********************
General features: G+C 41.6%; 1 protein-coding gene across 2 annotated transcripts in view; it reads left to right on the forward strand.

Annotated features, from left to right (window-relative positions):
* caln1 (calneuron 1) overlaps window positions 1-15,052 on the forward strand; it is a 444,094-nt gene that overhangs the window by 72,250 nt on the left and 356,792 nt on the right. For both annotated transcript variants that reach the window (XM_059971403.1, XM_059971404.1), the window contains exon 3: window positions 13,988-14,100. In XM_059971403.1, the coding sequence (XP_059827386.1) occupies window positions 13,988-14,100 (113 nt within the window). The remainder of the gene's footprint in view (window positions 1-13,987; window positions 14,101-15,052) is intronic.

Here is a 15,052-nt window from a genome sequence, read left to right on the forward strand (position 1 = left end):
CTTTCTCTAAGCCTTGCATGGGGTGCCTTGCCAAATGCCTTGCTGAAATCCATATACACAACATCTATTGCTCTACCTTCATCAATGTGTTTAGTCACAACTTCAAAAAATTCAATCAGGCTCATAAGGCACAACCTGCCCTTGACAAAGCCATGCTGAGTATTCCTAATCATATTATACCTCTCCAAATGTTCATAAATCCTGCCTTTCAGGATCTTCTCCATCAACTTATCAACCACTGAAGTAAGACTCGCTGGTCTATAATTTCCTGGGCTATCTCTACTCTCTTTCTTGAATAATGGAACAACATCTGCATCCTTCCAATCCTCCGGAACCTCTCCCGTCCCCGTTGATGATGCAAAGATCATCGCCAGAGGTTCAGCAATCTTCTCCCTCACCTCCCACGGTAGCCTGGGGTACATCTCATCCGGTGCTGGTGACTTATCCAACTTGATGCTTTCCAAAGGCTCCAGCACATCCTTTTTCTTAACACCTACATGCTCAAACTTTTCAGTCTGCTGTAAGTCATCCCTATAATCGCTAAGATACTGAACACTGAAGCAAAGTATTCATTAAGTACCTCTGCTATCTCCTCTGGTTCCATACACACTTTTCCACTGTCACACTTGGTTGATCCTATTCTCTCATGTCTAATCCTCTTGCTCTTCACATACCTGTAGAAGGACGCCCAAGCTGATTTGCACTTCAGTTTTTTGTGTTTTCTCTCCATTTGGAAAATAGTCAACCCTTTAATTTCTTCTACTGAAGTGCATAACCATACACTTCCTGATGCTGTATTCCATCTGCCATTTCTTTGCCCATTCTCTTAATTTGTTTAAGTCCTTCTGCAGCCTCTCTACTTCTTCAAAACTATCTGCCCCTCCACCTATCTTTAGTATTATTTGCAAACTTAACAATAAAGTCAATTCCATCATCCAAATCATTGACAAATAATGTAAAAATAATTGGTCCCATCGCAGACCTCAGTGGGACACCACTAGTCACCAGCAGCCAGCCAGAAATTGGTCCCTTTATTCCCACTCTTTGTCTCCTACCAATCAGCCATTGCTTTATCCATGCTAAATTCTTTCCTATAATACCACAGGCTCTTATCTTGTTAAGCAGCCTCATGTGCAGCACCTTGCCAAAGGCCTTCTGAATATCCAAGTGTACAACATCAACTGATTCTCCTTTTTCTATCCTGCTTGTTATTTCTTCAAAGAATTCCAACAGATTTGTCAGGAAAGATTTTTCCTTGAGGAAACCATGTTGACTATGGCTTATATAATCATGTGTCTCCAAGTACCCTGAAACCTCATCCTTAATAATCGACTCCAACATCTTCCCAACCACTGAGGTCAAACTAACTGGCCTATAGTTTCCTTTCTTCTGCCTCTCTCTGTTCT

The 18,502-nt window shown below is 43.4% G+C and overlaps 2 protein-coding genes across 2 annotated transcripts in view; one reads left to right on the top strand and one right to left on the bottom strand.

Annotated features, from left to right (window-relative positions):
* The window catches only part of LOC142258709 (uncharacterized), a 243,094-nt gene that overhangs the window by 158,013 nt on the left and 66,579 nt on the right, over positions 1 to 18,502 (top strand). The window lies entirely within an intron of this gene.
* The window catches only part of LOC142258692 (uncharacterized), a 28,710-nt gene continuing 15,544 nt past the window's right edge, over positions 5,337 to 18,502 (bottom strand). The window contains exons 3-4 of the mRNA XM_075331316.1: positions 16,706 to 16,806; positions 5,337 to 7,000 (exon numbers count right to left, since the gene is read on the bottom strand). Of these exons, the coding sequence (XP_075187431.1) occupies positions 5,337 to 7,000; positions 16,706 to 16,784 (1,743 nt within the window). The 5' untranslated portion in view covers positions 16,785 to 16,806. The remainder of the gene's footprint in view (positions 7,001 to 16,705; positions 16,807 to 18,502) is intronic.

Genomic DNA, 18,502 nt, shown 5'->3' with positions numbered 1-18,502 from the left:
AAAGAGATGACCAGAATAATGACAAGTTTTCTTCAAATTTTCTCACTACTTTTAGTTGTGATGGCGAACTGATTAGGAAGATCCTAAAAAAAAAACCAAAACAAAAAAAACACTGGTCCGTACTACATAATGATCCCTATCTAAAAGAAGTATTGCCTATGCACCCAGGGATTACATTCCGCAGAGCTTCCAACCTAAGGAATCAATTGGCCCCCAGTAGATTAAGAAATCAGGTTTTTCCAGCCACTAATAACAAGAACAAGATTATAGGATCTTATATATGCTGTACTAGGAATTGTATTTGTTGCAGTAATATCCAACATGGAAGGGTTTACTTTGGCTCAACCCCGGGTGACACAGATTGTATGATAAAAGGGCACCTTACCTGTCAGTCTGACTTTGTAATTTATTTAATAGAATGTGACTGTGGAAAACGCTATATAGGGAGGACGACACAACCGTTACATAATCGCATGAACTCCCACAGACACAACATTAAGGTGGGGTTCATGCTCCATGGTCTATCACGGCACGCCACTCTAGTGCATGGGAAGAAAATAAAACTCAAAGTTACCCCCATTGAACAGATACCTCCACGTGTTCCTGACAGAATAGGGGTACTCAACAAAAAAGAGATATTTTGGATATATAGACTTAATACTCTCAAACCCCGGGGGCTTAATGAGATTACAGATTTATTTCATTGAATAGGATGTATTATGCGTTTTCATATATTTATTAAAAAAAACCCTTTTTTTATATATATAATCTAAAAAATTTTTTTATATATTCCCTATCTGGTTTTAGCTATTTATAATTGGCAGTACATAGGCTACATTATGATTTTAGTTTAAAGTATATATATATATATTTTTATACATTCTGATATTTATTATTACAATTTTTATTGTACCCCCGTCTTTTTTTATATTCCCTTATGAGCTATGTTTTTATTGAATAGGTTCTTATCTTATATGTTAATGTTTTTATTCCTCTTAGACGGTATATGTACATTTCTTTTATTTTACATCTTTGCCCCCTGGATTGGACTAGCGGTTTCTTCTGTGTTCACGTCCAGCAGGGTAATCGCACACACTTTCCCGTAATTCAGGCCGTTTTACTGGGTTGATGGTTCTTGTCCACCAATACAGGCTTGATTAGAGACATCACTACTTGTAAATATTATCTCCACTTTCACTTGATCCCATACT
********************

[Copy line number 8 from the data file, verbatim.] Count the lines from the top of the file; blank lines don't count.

* The window catches only part of LOC142258709 (uncharacterized), a 243,094-nt gene that overhangs the window by 158,013 nt on the left and 66,579 nt on the right, over positions 1 to 18,502 (top strand). The window lies entirely within an intron of this gene.